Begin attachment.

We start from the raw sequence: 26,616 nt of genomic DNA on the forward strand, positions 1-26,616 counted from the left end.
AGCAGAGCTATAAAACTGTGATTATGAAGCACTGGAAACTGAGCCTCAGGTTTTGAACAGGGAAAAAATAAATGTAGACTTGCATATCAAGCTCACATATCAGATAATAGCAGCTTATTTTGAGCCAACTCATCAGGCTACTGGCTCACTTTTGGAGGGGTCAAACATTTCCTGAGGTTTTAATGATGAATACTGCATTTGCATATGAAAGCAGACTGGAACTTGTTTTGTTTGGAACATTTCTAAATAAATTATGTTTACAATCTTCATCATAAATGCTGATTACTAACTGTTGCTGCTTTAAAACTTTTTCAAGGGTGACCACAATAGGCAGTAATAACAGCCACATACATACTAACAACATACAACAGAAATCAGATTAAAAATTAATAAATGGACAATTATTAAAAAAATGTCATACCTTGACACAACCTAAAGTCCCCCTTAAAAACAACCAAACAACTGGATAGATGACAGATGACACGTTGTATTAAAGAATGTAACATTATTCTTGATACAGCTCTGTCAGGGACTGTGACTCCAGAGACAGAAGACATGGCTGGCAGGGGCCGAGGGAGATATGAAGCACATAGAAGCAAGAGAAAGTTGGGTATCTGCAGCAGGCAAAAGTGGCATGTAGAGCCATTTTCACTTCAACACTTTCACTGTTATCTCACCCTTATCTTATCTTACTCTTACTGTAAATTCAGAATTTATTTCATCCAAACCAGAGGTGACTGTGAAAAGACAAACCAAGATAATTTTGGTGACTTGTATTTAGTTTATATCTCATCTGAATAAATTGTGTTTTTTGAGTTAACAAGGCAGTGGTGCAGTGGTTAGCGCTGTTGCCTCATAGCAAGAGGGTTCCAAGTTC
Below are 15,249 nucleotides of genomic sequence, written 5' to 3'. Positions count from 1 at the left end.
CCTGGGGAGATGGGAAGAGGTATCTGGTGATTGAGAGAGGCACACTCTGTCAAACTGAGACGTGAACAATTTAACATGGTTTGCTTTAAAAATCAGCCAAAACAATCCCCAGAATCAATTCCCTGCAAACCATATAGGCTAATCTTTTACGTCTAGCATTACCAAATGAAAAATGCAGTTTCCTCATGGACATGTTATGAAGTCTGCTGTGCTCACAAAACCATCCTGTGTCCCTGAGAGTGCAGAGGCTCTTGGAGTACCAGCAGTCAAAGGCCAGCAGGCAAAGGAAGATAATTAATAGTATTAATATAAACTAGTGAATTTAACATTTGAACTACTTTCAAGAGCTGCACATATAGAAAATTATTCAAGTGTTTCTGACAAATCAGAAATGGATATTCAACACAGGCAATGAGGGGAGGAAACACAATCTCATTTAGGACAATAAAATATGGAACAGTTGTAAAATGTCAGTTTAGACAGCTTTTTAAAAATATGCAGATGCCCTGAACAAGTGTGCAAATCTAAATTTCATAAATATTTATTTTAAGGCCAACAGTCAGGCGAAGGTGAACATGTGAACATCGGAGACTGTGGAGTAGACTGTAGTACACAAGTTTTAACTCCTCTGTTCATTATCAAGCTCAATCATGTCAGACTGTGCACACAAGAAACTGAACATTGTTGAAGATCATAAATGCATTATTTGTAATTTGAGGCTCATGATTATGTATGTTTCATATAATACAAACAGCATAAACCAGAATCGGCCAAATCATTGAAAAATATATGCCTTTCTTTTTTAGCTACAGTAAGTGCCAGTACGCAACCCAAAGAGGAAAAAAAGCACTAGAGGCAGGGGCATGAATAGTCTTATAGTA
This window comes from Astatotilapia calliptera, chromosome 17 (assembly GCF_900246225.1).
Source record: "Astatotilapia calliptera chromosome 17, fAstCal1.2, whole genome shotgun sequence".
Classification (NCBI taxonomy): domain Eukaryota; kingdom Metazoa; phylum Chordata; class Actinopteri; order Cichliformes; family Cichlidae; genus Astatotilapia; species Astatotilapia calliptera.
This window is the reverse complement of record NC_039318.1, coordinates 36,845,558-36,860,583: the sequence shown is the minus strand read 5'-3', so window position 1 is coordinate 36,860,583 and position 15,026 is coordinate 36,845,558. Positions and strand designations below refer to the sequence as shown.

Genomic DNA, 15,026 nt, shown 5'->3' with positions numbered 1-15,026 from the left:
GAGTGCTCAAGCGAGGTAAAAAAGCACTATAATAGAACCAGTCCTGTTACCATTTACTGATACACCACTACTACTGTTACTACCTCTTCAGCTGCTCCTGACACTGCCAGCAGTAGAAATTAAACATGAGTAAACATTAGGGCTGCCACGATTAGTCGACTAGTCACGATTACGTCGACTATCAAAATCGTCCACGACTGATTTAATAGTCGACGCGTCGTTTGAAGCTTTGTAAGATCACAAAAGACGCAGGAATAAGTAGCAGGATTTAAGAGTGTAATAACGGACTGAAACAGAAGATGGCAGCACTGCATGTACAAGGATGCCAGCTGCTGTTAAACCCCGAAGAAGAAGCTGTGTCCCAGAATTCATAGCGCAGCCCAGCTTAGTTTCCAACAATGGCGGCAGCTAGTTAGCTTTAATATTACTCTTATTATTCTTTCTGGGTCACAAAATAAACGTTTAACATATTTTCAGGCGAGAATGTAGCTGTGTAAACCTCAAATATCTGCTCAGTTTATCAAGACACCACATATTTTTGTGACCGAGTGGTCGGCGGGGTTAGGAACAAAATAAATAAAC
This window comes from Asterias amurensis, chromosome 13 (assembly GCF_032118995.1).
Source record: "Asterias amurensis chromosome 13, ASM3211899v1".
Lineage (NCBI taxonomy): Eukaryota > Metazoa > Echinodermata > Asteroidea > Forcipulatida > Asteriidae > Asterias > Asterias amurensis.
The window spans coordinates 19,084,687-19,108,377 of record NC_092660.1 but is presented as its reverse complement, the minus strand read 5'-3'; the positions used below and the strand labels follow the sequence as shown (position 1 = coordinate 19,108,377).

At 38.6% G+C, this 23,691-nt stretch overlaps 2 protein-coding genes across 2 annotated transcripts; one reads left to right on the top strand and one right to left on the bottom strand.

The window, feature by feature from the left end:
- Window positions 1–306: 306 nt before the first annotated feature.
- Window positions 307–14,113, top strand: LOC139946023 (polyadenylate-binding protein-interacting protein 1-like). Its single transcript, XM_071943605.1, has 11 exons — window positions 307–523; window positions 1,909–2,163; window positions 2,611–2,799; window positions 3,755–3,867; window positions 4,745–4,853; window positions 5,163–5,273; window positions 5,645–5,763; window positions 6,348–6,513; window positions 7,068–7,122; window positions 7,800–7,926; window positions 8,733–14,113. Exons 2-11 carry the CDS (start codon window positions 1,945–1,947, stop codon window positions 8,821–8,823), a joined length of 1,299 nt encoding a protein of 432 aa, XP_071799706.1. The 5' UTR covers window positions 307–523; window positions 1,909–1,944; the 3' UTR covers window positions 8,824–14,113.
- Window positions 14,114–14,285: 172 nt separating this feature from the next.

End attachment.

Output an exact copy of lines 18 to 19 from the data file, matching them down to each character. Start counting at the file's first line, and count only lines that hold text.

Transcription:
- Window positions 307–14,113, top strand: LOC139946023 (polyadenylate-binding protein-interacting protein 1-like). Its single transcript, XM_071943605.1, has 11 exons — window positions 307–523; window positions 1,909–2,163; window positions 2,611–2,799; window positions 3,755–3,867; window positions 4,745–4,853; window positions 5,163–5,273; window positions 5,645–5,763; window positions 6,348–6,513; window positions 7,068–7,122; window positions 7,800–7,926; window positions 8,733–14,113. Exons 2-11 carry the CDS (start codon window positions 1,945–1,947, stop codon window positions 8,821–8,823), a joined length of 1,299 nt encoding a protein of 432 aa, XP_071799706.1. The 5' UTR covers window positions 307–523; window positions 1,909–1,944; the 3' UTR covers window positions 8,824–14,113.
- Window positions 14,114–14,285: 172 nt separating this feature from the next.